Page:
When pimples and blackheads made high school miserable, how many times did you hear:
- “Stop worrying … you’ll grow out of it”
- “Stop worrying … only teenagers get pimples and blackheads”
- “Stop worrying … wait a few years and your skin will be beautiful again. You’ll see.”
So here you are, a few years (or more) later and you’re still worrying about acne!
For years, I bought food at Whole Foods and beauty products at Sephora, Target and CVS. I simply pushed my cart past the supermarket’s personal care aisles on the way to pick up milk and eggs. They were filled with brands I didn’t know (no CoverGirl, Pantene or Maybelline in the bunch) and products I didn’t think were effective. Then, like any dutiful beauty editor with a stash of goodies to sift through, I started testing items that happened to be stocked by Whole Foods.
First, what is at-home micro needling? Anything touting the use of needles at home, in my opinion, is an immediate red flag, but with so many people talking about it, I decided to educate myself on it before passing judgement.
At-Home Micro Needling tools (and there seems to be many available now) use lots of tiny (usually metal) needles to puncture the skin and cause temporary wounds. In case that didn’t freak you out, let me put it another way – rolling or stamping (?!) these tools with tons of tiny needles over your face – as directed – literally creates small holes in your skin. As a woman, I realize you pay a price for beauty, but this sounds like torture.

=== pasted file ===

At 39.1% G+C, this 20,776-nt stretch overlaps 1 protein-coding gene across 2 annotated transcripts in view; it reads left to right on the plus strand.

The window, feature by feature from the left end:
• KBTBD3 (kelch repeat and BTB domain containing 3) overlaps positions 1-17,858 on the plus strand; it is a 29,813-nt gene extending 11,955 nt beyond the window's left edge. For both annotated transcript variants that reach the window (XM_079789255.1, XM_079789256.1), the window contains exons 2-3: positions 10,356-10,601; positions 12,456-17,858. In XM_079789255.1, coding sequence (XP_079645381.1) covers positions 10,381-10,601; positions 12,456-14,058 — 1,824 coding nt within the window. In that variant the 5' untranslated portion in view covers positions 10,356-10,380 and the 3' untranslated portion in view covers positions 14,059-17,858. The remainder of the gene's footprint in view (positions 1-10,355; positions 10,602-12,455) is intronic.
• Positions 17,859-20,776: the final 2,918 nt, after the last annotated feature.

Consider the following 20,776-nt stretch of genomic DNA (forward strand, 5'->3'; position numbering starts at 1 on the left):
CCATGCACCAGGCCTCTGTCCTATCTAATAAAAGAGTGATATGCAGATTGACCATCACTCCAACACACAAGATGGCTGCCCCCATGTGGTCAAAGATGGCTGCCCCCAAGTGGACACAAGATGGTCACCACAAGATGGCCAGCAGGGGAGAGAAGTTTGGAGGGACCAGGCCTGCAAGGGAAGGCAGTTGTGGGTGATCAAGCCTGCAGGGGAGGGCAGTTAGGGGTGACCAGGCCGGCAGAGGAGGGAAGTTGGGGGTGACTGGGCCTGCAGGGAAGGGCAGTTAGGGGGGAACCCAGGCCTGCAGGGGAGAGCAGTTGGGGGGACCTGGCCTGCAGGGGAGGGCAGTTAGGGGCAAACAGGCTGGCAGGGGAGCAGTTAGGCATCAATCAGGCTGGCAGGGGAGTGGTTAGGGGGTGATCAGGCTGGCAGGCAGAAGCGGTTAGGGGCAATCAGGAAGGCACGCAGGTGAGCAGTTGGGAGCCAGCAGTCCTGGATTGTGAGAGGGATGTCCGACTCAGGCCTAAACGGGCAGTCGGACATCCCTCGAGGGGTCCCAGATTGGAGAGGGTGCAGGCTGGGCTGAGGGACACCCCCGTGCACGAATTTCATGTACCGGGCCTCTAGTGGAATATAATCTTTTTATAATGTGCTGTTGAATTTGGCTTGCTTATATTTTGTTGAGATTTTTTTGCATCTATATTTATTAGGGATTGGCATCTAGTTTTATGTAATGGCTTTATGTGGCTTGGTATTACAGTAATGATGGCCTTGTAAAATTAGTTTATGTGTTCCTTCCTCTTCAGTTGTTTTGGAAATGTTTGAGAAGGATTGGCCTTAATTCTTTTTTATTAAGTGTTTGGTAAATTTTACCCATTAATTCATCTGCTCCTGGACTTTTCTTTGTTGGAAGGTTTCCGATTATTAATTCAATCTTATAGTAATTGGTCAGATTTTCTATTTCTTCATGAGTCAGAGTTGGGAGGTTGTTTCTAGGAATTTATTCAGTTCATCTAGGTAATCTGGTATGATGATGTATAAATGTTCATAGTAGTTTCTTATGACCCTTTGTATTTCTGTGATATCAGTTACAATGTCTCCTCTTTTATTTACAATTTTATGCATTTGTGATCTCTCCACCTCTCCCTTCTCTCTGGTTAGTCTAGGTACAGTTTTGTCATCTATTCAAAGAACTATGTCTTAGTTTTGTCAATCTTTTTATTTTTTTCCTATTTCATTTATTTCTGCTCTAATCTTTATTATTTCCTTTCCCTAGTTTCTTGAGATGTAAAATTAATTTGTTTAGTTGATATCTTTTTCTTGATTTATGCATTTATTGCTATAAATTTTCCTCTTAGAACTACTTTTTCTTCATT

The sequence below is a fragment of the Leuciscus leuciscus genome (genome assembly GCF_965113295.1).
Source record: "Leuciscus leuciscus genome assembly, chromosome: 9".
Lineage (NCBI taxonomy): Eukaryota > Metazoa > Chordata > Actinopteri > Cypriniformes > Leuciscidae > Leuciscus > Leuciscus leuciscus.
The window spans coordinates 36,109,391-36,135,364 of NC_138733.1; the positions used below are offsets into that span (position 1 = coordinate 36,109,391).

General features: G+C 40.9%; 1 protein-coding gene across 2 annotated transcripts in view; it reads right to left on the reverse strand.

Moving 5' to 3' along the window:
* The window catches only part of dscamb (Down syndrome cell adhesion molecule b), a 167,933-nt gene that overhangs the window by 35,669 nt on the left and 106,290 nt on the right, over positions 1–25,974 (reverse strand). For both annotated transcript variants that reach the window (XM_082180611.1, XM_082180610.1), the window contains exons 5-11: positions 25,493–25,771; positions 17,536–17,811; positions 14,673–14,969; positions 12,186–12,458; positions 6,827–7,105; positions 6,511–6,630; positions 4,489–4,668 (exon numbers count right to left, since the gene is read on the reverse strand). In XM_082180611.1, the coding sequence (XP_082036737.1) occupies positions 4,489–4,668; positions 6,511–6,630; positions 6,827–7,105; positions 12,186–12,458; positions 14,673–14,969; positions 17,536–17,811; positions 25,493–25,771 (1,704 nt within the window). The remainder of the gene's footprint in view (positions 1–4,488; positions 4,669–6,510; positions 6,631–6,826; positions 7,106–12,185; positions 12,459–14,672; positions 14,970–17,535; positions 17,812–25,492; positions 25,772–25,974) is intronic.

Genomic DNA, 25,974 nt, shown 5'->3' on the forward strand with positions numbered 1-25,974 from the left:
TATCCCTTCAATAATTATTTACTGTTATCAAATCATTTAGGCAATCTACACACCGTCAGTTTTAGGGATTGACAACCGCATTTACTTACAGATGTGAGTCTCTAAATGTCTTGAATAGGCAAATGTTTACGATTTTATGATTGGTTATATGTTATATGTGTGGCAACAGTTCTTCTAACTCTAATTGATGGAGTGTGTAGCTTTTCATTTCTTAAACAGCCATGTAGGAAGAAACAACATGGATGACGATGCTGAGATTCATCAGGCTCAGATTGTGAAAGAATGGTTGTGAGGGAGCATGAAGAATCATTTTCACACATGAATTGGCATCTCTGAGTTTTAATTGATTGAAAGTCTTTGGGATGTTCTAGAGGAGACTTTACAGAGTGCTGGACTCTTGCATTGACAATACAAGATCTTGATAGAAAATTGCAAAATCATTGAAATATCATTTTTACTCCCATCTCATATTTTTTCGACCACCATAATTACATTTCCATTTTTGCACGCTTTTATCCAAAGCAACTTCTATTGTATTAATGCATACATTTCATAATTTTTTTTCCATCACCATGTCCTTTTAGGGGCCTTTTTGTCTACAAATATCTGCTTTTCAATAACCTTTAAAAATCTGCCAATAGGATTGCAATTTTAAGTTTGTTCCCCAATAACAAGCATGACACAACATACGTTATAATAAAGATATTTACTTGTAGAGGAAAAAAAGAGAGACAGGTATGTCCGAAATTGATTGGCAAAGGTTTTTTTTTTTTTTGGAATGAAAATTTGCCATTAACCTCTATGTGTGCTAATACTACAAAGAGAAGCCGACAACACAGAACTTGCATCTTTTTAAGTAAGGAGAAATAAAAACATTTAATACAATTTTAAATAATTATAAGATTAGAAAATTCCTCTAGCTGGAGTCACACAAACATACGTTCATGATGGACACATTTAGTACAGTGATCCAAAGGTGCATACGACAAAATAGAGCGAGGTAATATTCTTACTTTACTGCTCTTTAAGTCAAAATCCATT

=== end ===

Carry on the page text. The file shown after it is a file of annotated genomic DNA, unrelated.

No pressure or anything, but Valentine’s Day is right around the corner. If you’re like us, you haven’t quite sorted out a surprise for your sweetie. But we’re not panicking, and neither should you. We’ve put our beauty thinking caps on and are contemplating picking out a first-rate fragrance to celebrate the lovers’ holiday. When correctly selected, perfume is an ideal Valentine’s Day present because it’s thoughtful, personal and intimate. It can definitely miss the mark, though. Usher, Sean Jean or David Beckham colognes could be too conventional for your unique someone and make it seem as if you didn’t put a ton of consideration into the purchase. “By taking time to explore outside the mainstream, you’re sending a romantic message that this special person deserves a special scent,” says Antonia Kohl, owner of San Francisco scent haven Tigerlily Perfumery. Exploring multitudes of unfamiliar fragrances, however, can be challenging. To land on the best choice for your companion, we asked Kohl and Rachel Ten Brink, cofounder and chief marketing officer of fragrance subscription service and online retailer Scentbird, to help us narrow down the fragrance field. Here are their sage suggestions:
Between kisses and sips of champagne this past New Year’s, we bid farewell to several beauty trends that were everywhere in 2105 and opened the door to a bunch of new makeup, hair, nail and skin care developments that will shape our faces, hair, hands, bodies and social media feeds over the next year. I have a ideas for trends that should get the heave-ho (see: the Kylie lip challenge and rampant ageism) and ones we’d be better for if they were big in 2016 (body positivity and the brown lip shades that bring back junior high memories of dancing to Debbie Gibson and Tiffany). To add expertise to BBTA’s beauty prognostication, I asked a few of our favorite beauty authorities to share their thoughts on the beauty crazes that should have expired on Dec. 31 and those that began their ascent on Jan. 1. If their predictions are correct, be prepared for a fascinating year ahead on the beauty front.